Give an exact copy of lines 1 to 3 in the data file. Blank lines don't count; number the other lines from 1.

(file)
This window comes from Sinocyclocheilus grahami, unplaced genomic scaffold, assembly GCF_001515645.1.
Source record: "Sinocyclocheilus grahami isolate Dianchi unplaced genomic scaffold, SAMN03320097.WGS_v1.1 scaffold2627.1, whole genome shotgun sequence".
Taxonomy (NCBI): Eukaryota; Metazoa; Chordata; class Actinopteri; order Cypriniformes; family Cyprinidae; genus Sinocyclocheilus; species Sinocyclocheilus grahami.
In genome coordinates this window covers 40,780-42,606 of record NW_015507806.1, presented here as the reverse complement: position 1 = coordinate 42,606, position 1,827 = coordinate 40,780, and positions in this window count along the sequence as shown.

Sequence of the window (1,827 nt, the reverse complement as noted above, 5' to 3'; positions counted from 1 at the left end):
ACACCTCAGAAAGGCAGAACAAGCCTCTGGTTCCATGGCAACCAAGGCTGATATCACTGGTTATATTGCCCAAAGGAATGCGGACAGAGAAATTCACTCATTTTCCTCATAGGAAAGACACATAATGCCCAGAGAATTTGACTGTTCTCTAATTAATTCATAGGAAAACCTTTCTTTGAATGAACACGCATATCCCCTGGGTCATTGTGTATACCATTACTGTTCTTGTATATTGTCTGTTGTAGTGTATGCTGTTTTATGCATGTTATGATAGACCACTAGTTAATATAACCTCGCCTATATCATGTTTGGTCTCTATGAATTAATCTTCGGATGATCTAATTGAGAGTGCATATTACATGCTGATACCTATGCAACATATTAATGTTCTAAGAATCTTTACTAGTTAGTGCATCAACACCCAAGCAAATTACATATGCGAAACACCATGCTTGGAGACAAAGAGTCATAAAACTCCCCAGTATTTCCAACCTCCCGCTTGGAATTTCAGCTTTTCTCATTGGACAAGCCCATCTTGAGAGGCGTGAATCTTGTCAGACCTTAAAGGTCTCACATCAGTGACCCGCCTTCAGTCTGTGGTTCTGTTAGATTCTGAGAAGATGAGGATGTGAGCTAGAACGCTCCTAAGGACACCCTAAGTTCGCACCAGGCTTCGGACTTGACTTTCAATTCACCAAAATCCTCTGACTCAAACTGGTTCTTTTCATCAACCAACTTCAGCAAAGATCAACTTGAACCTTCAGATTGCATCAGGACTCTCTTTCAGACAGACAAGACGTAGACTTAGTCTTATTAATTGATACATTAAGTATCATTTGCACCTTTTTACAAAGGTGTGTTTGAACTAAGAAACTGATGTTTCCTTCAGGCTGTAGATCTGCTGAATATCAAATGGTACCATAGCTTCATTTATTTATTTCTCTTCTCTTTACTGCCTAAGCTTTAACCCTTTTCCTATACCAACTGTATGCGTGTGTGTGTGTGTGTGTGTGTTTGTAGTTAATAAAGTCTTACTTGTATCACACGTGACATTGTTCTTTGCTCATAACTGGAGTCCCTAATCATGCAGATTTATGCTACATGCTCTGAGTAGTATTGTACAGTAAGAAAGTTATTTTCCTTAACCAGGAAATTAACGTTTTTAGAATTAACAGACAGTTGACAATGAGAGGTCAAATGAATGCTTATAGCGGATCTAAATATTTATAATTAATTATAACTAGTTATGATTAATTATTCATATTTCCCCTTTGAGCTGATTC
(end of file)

This window comes from Sinocyclocheilus grahami, unplaced genomic scaffold, assembly GCF_001515645.1.
Source record: "Sinocyclocheilus grahami isolate Dianchi unplaced genomic scaffold, SAMN03320097.WGS_v1.1 scaffold2627.1, whole genome shotgun sequence".
Taxonomy (NCBI): Eukaryota; Metazoa; Chordata; class Actinopteri; order Cypriniformes; family Cyprinidae; genus Sinocyclocheilus; species Sinocyclocheilus grahami.